CINCINNATI (AP) – Former President Bill Clinton threw his heavyweight endorsement Tuesday behind former Gov. Ted Strickland’s U.S. Senate bid while Strickland’s Democratic primary opponent made clear he’s not ready to back away.
Strickland has long ties to the Clintons and was a leading supporter of Hillary Rodham Clinton in her 2008 Ohio presidential primary victory over Barack Obama. The early endorsement comes with Cincinnati Councilman P.G. Sittenfeld also seeking the Democratic nomination in a primary more than a year away.
It’s another signal of the importance to both major parties of the race for the seat held by Republican U.S. Sen. Rob Portman. Portman, a veteran congressman and former Bush White House budget chief and U.S. trade representative, has been piling up campaign funds and Republican backing for months for his re-election effort. The race could be pivotal in the Democratic bid to win back a Senate majority while potentially affecting the presidential race in the swing state that assuredly would be important to Hillary Clinton if she is the Democratic nominee.
Bill Clinton said in a statement that Strickland, 73, offers a proven record of service to working Ohioans and has qualities including determination and idealism.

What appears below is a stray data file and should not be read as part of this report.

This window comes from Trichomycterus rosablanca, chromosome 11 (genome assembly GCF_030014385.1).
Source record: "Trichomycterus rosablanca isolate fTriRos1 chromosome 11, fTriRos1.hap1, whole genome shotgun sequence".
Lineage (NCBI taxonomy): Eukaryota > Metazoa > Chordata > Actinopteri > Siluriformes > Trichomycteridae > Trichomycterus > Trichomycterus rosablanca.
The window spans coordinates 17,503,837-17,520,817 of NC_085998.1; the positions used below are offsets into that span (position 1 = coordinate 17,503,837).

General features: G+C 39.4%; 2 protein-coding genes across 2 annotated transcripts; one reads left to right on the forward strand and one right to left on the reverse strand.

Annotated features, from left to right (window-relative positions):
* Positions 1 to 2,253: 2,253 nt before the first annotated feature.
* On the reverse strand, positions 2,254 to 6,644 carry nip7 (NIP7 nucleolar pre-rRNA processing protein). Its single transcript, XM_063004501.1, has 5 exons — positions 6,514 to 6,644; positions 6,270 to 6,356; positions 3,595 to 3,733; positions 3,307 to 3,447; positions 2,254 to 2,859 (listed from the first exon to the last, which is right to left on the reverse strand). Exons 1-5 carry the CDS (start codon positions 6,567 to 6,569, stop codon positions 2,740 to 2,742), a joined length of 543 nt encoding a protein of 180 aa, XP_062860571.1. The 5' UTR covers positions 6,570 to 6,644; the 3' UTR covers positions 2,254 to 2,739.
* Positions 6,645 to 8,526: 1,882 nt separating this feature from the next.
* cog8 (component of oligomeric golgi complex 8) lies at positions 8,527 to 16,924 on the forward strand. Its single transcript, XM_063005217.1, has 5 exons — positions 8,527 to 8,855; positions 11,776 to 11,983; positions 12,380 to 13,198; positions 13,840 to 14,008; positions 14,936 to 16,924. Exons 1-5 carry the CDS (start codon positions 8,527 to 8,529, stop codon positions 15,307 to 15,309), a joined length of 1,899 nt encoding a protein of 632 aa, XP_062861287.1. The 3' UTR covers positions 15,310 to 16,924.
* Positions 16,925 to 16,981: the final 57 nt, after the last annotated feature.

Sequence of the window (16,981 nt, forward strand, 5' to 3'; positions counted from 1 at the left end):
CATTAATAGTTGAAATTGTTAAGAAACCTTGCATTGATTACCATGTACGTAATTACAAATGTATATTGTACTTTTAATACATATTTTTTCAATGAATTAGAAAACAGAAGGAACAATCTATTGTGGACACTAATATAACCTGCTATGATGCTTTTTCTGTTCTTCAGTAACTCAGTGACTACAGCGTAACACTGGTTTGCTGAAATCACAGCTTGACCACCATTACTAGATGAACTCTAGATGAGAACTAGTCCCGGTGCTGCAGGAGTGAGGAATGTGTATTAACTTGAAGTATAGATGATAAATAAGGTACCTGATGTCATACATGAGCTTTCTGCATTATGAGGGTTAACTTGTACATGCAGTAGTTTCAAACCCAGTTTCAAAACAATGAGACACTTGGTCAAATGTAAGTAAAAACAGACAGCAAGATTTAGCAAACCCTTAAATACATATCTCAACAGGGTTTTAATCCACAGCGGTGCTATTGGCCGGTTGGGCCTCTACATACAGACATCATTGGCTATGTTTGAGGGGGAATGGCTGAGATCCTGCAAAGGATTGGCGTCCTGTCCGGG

“He knows how to reach across the aisle to find common ground and when Ohioans need him to stand his ground,” Clinton said. “No one will care more, know more and work harder for better opportunities for every Ohioan.”
Strickland was first elected to Congress in 1992, Clinton’s first presidential election. Clinton carried Ohio twice.
Sittenfeld’s campaign said shortly after the Clinton endorsement announcement Tuesday that veteran Ohio political strategist Dale Butland has signed on as a senior adviser and spokesman. Butland said Clinton’s endorsement wasn’t a surprise, calling it “returning the favor” for Strickland’s past support.
Butland, a longtime aide to former U.S. Sen. John Glenn, the Democrat and space hero, has been involved with five Senate campaigns in Ohio.
“I sincerely believe that Democrats need a new generation of leaders,” said Butland, who most recently has been with the liberal policy group Innovation Ohio.
Clinton’s endorsement follows backing of Strickland in recent weeks by the Democratic Senatorial Campaign Committee and Ohio’s Democratic U.S. senator, Sherrod Brown, but Butland said the 30-year-old Sittenfeld remains committed to a primary contest.
“The primary campaign will not be won on the basis of the most endorsements,” Butland said. “PG is running. He is not dropping out because he believes rank-and-file Democrats deserve a choice.”
The Democratic candidates both spoke Friday night at an annual party dinner in Columbus. Strickland said he has the maturity and experience needed in Congress. Sittenfeld said Democrats need to make the election about the future.
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